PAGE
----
This interesting surname is of Anglo-Saxon origin, and is lcoational from a place so called in Kent, which was originally the name of a river. The first element seems to be derived from the Old English pre 7th Century "rum", spacious, but its formation and meaning are obscure. The second element is derived from the Old English "ea", river. The placename was first recorded as "Rumenea" in the Anglo-Saxon Chronicles of Essex in 1052. A derivative of Romney is found recorded as "Ruminingseta" in the Saxon Charters of 697, and means "the fold of the Romney people".... The first recorded spelling of the family name is shown to be that of Robert de Romenel, which was dated 1086, The Domesday Book of Kent, during the reign of King William 1, "The Conqueror", 1066 - 1087.The spelling "Robert de Romenel" is clearly French on two points: "Robert" is an Old French name that existed among the Normans, but not among the Saxons; and "de -" is a French form as well. "Romney" also looks like a word of French descent.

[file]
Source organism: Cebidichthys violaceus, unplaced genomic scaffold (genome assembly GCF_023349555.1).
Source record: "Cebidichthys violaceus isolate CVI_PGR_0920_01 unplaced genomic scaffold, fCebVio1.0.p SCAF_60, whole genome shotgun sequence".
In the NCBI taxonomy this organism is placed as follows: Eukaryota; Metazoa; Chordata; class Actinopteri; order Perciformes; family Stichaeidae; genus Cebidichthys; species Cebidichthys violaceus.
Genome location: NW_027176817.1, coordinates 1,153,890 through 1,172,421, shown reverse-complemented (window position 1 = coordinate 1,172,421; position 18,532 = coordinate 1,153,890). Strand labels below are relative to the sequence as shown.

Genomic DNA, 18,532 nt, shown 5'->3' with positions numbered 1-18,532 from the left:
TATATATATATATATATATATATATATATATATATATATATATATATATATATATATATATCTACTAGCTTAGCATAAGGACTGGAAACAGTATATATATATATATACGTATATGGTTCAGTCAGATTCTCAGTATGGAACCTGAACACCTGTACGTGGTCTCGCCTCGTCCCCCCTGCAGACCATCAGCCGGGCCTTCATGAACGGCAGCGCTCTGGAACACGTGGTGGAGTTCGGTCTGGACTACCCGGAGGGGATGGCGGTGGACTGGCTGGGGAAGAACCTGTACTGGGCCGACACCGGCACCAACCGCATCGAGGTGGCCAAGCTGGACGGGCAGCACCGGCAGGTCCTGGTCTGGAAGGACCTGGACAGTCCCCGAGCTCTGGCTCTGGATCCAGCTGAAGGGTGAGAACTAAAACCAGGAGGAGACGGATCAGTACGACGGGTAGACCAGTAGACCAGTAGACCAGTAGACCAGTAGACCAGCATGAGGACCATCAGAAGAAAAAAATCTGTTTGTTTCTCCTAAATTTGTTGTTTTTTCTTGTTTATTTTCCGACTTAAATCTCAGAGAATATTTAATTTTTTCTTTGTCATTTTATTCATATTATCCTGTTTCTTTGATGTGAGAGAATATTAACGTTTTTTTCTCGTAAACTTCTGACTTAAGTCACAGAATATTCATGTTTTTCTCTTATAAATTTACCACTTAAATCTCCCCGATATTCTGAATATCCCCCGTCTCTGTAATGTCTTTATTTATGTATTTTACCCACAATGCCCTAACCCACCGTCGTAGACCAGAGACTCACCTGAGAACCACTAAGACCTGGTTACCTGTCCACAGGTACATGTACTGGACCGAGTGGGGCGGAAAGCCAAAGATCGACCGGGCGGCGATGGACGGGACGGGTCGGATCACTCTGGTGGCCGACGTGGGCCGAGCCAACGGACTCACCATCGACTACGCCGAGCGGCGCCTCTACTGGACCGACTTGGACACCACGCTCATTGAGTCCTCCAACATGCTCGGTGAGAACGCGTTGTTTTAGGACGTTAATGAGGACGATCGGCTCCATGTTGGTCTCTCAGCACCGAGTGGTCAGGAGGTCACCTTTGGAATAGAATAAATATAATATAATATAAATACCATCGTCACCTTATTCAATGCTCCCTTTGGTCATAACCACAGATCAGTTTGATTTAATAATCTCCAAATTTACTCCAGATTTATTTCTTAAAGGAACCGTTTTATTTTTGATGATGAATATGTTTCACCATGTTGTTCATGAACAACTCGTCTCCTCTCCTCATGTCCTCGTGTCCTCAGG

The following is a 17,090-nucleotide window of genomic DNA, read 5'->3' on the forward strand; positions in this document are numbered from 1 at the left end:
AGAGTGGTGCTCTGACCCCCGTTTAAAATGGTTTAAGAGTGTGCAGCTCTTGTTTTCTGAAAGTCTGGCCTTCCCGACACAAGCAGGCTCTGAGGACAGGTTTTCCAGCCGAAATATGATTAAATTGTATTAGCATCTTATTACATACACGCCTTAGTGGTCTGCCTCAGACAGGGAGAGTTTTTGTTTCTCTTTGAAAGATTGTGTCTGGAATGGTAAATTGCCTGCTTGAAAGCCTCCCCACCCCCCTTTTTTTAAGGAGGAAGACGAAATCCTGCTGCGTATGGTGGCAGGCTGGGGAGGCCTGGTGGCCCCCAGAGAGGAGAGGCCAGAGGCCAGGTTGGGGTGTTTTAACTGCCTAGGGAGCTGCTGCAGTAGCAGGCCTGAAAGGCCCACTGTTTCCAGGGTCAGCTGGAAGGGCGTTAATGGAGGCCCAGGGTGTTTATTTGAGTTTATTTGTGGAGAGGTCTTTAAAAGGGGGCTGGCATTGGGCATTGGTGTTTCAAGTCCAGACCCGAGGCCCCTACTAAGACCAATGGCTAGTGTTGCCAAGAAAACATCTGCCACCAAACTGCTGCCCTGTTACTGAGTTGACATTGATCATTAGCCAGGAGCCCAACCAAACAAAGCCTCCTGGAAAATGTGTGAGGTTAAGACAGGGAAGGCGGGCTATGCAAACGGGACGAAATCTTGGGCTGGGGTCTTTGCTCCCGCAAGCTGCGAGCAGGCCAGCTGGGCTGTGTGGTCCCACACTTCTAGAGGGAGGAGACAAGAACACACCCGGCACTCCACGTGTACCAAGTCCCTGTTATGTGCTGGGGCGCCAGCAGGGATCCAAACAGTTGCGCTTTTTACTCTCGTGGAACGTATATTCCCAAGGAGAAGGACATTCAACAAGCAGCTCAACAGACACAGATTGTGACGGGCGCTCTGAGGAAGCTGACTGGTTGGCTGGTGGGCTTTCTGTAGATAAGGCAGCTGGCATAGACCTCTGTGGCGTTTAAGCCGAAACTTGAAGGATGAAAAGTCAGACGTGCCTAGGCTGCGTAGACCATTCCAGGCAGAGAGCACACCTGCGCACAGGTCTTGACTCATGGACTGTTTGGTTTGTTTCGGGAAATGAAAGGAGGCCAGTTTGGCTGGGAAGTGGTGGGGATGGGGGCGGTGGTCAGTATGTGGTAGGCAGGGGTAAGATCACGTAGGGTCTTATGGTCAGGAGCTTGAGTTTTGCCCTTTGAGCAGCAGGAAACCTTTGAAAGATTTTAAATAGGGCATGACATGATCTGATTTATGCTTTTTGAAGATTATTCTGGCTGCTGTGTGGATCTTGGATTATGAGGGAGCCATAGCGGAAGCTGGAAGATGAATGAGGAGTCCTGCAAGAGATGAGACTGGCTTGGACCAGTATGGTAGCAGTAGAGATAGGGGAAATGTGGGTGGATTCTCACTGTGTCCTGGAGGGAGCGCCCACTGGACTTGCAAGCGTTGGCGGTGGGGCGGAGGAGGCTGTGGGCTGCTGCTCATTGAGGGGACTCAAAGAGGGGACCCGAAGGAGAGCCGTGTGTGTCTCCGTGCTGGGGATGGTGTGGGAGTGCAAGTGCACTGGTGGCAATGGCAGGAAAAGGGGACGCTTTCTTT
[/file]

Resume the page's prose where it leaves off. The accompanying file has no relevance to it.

But the authors of the book thought and wrote in French, and there were variations of "Robert" that was native to Anglo-Saxon England: Hrēodbēorð and some others. If the name was Normanized at the time of the Conquest, it could have survived in a form that doesn't look Saxon, but honestly happens to be. So possibly, for whatever it's worth, he's as Saxon as King Alfred.
Of course, for those Americans who aren't antiquarians, the real question is: "Was this remark just coded racism, or was it double-super coded racism?"